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General Discussions

Preserving Fertility

By Lisa Schulmeister, RN, MN, APRN-BC, OCN, FAAN
In a June 19, 2015 article in US News and World Report, health reporter Lisa Esposito wrote about the effects of cancer treatment on fertility and what can be done to preserve fertility. Although the information was targeted to a public audience, it reminds us all about the importance of informing our patients about the effects of cancer treatment on fertility, and more importantly, having the discussion about childbearing goals with the patient and his or her partner. It may be even more important to discuss this with un-partnered patients, who may be so fixated on discussing the proposed treatment that they say they are not interested in discussing fertility. However, the discussion about fertility needs to occur so that patients will have childbearing options in the future if they so desire.

The field of fertility cryopreservation is expanding and includes sperm banking and egg harvesting and storage. Until 2012, embryo cryopreservation was the standard of care, but now egg cryopreservation is equally acceptable and enables single women without a current partner to preserve their fertility. It also reduces religious, cultural, and legal implications that may arise when embryos are stored and not used. One current issue, however, is that many patients encounter a long wait time to access these services, and may instead forego fertility preservation in order to start cancer treatment sooner. There are some fast-track fertility preservation programs in the United States, although in many cases, travel may be required and may not be an option for many patients in terms of time and affordability.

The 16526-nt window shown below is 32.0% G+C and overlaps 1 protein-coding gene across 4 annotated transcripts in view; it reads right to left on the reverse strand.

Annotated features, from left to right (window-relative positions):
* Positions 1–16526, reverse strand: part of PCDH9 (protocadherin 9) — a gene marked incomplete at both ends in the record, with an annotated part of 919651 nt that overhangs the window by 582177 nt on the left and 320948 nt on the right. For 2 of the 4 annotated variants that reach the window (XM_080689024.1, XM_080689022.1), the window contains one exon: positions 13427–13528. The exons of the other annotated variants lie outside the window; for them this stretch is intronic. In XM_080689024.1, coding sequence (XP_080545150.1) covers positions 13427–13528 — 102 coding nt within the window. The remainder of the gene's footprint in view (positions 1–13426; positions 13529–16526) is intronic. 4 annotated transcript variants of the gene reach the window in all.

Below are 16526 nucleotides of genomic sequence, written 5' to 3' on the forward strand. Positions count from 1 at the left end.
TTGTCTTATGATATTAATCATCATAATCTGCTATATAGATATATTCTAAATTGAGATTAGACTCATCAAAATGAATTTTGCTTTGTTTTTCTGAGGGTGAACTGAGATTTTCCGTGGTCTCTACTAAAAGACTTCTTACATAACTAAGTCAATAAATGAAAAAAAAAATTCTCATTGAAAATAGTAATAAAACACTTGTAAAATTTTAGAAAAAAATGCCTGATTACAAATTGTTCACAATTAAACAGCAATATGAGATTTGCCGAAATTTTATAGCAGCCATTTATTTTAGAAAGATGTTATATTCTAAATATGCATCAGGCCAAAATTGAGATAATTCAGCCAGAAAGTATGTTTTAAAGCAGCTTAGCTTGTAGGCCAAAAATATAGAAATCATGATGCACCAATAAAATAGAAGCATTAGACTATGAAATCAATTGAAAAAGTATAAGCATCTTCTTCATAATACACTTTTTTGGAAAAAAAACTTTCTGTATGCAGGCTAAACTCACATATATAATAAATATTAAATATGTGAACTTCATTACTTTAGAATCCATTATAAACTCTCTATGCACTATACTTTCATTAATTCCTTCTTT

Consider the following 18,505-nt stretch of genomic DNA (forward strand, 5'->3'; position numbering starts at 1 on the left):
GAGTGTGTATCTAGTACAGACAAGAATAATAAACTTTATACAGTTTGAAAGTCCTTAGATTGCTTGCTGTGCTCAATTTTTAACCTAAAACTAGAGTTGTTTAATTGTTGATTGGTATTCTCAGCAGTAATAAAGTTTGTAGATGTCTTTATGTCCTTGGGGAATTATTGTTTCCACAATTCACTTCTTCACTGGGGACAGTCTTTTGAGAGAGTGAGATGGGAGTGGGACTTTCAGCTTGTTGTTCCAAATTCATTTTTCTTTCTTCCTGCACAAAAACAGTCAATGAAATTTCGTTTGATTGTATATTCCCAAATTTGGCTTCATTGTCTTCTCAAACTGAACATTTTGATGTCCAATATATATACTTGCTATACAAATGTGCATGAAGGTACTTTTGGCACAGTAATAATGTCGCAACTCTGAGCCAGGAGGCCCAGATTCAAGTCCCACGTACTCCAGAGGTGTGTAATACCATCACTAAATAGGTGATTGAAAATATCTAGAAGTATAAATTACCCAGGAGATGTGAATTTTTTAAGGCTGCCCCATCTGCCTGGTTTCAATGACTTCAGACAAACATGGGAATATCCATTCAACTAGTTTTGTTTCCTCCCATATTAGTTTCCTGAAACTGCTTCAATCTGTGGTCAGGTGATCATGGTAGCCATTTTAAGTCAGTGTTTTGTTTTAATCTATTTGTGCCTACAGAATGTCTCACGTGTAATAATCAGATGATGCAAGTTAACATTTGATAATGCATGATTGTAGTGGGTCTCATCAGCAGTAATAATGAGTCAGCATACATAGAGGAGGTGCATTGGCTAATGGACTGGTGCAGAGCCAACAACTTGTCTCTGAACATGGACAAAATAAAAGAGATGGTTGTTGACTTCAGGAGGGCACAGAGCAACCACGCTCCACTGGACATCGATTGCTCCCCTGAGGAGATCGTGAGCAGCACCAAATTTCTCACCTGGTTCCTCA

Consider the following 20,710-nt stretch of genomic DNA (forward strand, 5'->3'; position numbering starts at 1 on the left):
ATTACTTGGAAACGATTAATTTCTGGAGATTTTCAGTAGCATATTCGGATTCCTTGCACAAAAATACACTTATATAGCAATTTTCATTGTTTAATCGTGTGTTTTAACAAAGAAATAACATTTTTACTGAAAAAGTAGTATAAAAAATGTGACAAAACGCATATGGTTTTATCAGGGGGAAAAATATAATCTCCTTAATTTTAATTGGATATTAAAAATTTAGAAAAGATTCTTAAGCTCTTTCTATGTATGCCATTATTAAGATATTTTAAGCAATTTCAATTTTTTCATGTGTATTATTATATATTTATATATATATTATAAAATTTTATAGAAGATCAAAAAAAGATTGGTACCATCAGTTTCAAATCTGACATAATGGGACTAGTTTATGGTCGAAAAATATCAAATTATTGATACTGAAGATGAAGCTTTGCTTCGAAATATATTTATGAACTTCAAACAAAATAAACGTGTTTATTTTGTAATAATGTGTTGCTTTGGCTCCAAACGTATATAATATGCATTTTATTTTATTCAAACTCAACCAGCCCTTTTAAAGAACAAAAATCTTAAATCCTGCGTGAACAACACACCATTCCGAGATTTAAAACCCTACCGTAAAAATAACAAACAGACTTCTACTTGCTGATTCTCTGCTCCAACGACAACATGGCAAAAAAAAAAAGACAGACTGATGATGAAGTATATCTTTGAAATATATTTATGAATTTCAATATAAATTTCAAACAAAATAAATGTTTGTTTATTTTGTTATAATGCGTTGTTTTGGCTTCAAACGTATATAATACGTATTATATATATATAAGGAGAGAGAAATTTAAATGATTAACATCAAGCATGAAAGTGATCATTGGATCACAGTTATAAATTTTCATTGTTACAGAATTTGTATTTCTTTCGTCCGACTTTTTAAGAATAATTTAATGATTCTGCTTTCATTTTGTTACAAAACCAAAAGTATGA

The bottom line is that we need to have a discussion about fertility with our patients—all of our patients. We need to refrain from making the assumption, for instance, that a 40-year-old woman with teenagers is not interested in preserving her fertility. We have the responsibility to bring up the topic of fertility and talk about it. Guidelines from the National Comprehensive Cancer Network and the American Society of Clinical Oncology state that patients should routinely be offered a referral with a reproductive specialist as part of the treatment plan process.

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